Outdoor Bits and Bobs
Fare for the Outdoors Folks
Thursday, June 13, 2013
The Plight of the Torpedo People
Every once in a while, a book comes along that defies any sort of successful categorization, save for one overarching label — that it is just plain excellent. The Plight of the Torpedo People is just such a tome. Technically, it is a collection of “photographs and text surrounding” the film Come Hell or High Water, Keith Malloy’s celebrated cinematic love poem to the art of bodysurfing circa 2011. However, dive into this recently released quintessential coffee-table affair, and, within the first few pages, you are immediately impressed with what an unexpected, arresting, and refreshingly weird thing this book is.
Malloy is quick to admit that the book was a bit of an afterthought to his debut filmmaking effort but that he did have enough foresight during production for Come Hell or High Water to drag along a couple of Central Coast–based photographers, Chris Burkard and Erin Feinblatt, with eyes on a possible related book project. Then, after the film was enjoying a successful screening tour, Malloy and company bundled up all of their raw “book” material and passed it along to Santa Barbara’s own Tom Adler, an underground sort of legend in the graphic design and publishing worlds, to make the magic happen. The end result is a stripped-down collection of images, the bulk of which are underwater angles that lay bare the saltwater dance of primordial joy that is bodysurfing.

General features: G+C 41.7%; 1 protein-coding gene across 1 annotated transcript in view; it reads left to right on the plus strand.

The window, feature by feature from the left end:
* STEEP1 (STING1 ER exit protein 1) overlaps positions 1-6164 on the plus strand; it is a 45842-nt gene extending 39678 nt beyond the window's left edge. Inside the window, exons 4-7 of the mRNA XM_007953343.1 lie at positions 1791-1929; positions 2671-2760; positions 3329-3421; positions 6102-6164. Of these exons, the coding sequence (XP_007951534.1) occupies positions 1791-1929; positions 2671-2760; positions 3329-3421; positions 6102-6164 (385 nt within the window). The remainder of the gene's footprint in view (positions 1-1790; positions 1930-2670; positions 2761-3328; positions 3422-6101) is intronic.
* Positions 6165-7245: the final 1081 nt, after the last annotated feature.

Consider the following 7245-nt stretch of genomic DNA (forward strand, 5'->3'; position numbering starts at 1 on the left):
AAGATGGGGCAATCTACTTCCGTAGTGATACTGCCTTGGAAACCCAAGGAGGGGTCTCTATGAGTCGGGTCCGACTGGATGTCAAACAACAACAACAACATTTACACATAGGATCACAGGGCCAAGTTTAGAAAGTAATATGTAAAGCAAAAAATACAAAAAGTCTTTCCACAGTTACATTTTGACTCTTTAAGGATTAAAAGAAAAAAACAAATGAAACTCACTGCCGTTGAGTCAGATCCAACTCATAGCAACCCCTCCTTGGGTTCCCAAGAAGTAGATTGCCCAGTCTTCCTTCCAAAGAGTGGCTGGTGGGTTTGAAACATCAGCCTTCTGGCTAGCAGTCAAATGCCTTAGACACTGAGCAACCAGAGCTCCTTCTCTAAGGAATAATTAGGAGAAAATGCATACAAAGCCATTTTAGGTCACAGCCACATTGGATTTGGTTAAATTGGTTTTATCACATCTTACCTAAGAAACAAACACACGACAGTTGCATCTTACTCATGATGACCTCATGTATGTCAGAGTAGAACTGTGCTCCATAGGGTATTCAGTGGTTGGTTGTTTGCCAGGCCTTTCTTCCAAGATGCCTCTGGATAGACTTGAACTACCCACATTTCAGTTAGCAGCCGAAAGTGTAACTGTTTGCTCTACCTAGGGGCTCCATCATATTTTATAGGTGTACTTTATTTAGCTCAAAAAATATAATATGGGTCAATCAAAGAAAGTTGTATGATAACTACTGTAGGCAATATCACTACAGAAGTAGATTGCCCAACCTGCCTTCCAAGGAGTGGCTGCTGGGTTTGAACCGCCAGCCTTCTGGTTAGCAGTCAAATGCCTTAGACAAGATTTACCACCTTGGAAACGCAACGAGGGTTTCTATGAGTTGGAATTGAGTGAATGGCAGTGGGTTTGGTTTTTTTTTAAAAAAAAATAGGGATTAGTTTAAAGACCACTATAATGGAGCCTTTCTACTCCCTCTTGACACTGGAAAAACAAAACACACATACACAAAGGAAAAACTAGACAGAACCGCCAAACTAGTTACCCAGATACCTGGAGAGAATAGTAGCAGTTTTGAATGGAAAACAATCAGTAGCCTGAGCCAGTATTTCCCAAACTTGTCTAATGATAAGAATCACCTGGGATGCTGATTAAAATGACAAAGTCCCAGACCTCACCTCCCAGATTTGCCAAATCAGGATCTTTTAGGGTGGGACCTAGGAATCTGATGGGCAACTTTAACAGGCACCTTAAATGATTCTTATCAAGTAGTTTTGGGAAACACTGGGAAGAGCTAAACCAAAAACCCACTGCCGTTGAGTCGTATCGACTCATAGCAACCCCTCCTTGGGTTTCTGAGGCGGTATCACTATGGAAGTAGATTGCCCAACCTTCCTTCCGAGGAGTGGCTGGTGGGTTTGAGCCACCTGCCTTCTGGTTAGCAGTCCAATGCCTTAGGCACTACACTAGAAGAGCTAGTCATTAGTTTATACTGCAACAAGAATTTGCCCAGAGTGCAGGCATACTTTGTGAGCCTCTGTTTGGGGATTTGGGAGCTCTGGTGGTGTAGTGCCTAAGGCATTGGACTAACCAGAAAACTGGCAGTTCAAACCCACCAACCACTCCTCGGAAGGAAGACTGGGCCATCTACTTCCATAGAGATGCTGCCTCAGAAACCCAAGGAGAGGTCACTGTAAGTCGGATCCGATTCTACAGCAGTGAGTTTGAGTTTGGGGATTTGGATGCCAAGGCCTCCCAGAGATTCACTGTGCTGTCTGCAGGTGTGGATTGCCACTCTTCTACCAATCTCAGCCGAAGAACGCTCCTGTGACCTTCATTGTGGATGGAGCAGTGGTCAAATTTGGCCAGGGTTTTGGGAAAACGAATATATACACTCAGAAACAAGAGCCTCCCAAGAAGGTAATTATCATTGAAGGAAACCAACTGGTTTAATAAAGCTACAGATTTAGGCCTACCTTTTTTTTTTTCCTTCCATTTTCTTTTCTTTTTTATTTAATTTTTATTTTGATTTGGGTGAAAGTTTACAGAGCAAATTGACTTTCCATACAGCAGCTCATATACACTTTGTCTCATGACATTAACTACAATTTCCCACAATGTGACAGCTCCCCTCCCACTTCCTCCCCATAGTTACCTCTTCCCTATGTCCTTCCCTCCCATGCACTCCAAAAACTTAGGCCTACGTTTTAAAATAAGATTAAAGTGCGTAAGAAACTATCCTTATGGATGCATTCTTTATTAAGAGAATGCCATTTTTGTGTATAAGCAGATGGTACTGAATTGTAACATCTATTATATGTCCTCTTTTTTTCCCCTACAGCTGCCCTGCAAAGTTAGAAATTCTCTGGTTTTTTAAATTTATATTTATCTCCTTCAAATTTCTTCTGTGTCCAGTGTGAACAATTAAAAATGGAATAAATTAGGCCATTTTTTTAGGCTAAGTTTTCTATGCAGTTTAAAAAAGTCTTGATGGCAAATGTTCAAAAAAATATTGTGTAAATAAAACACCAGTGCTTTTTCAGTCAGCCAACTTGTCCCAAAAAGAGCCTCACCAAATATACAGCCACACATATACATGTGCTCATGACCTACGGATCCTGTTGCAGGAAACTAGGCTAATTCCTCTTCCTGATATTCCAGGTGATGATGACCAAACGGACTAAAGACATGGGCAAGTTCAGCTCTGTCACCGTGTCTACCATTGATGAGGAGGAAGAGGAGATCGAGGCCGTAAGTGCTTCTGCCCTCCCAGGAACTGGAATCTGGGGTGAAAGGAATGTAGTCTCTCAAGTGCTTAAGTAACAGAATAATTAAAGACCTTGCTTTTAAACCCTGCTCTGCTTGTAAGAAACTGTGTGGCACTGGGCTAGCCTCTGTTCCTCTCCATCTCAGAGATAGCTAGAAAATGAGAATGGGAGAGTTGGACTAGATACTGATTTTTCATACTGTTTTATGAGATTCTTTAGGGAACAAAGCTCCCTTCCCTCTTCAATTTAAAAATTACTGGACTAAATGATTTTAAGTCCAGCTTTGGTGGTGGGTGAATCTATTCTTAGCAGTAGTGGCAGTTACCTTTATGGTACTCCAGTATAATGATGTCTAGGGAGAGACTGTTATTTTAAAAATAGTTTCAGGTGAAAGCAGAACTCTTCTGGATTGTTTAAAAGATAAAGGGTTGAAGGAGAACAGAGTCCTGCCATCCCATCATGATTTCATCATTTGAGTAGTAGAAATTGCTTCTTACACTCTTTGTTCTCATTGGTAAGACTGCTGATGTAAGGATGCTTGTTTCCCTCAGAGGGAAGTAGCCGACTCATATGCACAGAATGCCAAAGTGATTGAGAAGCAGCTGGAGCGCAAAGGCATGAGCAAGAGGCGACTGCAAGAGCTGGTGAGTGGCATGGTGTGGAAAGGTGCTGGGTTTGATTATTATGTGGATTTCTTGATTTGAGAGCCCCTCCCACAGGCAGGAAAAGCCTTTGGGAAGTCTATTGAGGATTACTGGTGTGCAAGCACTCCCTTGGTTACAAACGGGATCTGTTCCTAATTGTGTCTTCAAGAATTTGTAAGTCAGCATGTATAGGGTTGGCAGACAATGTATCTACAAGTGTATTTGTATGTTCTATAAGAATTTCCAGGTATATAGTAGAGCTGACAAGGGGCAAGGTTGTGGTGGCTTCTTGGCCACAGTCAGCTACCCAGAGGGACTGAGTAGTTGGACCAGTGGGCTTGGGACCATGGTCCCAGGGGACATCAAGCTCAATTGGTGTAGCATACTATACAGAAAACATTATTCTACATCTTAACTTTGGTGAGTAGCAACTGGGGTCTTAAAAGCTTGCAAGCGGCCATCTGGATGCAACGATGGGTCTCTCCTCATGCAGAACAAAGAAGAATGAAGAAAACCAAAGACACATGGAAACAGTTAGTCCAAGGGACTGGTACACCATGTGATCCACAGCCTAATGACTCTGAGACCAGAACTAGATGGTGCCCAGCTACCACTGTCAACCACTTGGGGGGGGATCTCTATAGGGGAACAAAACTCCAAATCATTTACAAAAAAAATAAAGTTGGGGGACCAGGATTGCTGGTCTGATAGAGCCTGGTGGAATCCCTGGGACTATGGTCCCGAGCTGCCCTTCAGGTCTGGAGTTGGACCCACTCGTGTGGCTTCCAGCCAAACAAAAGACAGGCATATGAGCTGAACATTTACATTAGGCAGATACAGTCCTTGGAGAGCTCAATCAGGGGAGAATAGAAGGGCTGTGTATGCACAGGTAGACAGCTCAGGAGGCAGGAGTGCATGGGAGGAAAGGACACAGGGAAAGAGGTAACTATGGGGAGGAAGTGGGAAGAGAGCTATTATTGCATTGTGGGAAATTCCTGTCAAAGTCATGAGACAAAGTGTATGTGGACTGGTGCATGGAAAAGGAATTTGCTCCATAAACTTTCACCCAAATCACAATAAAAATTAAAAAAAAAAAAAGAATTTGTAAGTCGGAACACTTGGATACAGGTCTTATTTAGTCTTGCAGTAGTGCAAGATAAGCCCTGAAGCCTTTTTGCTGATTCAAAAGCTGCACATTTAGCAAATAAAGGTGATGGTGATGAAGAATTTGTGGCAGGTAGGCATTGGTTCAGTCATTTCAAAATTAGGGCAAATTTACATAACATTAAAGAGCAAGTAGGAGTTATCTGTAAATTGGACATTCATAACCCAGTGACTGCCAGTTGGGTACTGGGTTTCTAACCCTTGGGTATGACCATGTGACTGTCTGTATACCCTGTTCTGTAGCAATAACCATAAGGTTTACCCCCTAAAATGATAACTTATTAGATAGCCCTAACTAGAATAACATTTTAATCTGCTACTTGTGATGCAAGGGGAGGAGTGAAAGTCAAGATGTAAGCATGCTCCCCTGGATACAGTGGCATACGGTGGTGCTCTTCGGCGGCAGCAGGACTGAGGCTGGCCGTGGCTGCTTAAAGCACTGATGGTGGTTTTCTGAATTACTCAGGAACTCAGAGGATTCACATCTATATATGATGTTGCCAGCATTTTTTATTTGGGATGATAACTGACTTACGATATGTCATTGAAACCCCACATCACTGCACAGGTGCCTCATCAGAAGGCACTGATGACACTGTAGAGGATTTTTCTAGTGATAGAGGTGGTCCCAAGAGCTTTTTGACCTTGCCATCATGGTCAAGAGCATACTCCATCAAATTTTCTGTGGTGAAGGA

Fashion Statement with a Function
Remember the rope bracelets of your youth, those thick and knotted fashion statements that would age to soft and stylish perfection on your wrist before eventually falling off? Well, the folks from Survival Straps have reimagined that fad into something fashionable, functional, and — quite possibly — lifesaving. Made out of military-grade parachute cord, these stylish bracelets, which come in more than 50,000 different color combinations and feature a stainless-steel closure pin, are designed to be worn every day, inconspicuously waiting for a situation to develop where you may need several feet of super strong rope to help you out. With simple strategic tug at the bracelet, the entire thing can rapidly unravel into several feet of cord, strong enough to lash a couch to your roof rack, stash your food in a tree away from prying bears, use as a tourniquet, or for whatever other predicament life may throw at you. For more information, visit survivalstraps.com.
Slide on pair of Sazzi flip-flops, and you are all but guaranteed to catch some comments from friends and strangers alike. Simply put, they look pretty darn weird. Furthermore, and more importantly, they perform like no other open-heal sandal on the market when it comes to hitting the trails, crossing creeks, or climbing hills. The magic of this flip-flop comes from their unique design, which features individual toe platforms for each of your 10 digits, as well as strap posts that slot in between all of your toes, rather than the traditional slipper style of just one post next to your big toe. The end result is a flip-flop that stays connected to your foot no matter how radical you get. Also of note, the sandals are 100 percent recyclable thanks to the PLUSfoam technology (created in part by Santa Barbara’s Brett Ritter) that they are made out of. Visit sazzi.com.